While in Guyana in the mid-1990s, I asked the mother of a 9-year-old schoolboy why she found it necessary to send her child to costly after-school private lessons. She told me that she wanted him to have the sort of education she felt he was entitled to, and had no option but to pay for the privilege.
She went on to say that some of the teachers at the school her son attended did not stick to the full curriculum but “skimped” on lessons, in order to get the children to attend their after-school fee-paying sessions, to catch up.
All parents want the best for their children or, as the writer of a previous letter so plaintively put it: “All we want is better learning for our children, as many of us cannot read and write, easily. We want our children to be better.” These parents are aware that education is the key to a better quality of life. An education is something nobody can steal from you; it is completely portable and remains yours for life.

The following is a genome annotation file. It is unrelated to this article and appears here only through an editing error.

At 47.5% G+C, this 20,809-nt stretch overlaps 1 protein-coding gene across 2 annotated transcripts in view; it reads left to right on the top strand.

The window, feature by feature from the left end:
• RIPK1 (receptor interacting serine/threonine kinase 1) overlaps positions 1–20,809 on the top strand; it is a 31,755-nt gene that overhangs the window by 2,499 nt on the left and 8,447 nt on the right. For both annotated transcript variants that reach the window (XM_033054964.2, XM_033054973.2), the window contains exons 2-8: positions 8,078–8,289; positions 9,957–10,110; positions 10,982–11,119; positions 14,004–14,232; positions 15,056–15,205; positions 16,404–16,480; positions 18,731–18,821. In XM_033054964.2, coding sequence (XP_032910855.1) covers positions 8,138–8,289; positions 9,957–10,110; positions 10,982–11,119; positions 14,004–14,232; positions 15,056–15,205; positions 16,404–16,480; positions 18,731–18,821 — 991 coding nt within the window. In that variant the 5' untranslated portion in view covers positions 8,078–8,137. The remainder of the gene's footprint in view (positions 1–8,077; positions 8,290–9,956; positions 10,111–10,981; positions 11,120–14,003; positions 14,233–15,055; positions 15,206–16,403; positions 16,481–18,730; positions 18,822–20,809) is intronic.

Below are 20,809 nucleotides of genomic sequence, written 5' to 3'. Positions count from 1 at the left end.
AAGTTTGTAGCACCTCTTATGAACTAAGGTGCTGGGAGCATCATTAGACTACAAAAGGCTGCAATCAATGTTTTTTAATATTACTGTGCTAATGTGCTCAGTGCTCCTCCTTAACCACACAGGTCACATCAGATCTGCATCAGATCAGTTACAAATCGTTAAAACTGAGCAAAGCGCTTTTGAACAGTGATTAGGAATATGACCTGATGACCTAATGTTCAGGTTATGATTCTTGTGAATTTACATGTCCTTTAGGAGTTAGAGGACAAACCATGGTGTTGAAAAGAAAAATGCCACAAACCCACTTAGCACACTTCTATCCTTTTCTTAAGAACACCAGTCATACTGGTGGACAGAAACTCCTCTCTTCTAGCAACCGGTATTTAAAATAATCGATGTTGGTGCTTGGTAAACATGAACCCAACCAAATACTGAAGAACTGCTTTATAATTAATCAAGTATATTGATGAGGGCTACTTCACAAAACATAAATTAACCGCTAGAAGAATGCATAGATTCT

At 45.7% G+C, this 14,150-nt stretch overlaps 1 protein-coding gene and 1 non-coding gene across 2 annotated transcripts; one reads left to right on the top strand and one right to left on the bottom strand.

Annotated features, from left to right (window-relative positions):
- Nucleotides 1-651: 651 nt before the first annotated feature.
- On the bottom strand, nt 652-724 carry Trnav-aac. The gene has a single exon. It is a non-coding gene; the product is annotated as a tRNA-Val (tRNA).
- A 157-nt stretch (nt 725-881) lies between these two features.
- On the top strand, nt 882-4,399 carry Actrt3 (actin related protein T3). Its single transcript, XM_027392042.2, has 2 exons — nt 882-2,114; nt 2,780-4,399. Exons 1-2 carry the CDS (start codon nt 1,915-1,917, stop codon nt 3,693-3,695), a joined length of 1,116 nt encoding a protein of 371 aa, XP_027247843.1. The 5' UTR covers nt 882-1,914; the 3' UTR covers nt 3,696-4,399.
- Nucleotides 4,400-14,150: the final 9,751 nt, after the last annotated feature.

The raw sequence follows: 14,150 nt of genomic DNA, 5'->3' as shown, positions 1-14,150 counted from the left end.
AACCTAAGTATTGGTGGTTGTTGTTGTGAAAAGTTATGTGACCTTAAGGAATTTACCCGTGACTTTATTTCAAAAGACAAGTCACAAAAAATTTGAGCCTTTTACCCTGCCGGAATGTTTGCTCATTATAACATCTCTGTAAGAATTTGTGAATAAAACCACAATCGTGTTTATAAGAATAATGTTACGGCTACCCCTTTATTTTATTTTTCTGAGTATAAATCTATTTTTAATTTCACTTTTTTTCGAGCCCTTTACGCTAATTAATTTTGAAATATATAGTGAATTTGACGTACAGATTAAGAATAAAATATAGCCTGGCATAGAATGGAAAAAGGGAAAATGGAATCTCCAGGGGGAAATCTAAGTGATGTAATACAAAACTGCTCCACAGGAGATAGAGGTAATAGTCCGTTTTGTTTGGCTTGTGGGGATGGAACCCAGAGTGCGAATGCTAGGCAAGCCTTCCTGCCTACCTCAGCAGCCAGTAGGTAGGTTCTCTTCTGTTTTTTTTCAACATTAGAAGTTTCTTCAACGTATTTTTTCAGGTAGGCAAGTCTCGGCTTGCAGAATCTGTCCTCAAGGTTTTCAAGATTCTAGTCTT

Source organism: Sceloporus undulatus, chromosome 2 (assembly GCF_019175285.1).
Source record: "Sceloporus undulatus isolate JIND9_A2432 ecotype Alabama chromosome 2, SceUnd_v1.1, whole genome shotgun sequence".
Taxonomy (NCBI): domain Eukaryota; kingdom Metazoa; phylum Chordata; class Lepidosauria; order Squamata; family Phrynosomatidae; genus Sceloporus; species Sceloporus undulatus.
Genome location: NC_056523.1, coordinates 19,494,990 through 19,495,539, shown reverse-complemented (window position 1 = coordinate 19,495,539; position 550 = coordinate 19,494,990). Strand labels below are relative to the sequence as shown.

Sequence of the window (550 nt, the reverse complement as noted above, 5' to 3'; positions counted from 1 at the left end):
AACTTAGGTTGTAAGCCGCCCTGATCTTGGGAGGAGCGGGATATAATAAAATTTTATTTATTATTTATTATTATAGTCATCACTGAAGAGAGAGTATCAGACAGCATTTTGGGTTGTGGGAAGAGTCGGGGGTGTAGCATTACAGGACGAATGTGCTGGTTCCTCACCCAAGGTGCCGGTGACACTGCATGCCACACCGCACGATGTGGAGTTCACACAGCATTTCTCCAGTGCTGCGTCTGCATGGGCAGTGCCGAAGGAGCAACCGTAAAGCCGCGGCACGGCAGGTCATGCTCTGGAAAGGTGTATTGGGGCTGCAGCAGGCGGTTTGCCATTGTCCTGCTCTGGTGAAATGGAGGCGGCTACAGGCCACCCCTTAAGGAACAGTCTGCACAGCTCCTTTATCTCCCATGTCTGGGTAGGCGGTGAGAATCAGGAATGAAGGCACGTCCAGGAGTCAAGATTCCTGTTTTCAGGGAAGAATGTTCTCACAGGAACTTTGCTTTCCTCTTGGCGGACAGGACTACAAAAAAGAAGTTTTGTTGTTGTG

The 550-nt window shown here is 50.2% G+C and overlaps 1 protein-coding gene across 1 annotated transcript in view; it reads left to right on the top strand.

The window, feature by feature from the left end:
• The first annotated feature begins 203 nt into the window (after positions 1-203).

In Georgetown, I shopped weekly at a popular supermarket. A lad, who appeared to be in his early teens, regularly manned the bag-bay and, in between attending customers, always sat gazing into the mid-distance. One day I handed him an overseas newspaper, which I felt would be of interest to him. After shopping, when I went to collect my bag, the folded newspaper was still where I had left it. His colleague walked along with me and whispered “He can’t read.” I was taken by surprise − it never occurred to me that he couldn’t.
One expects every succeeding generation to be better educated than the previous one, and it is so sad to find that this is not always the case.
Time was when Guyana had a level of education second to none in the Caribbean, and visitors from the industrialised countries were always amazed that the chap weeding the grass, driving the dust or donkey cart, sweeping the streets could “read and write.” We may never see those days again. Pity.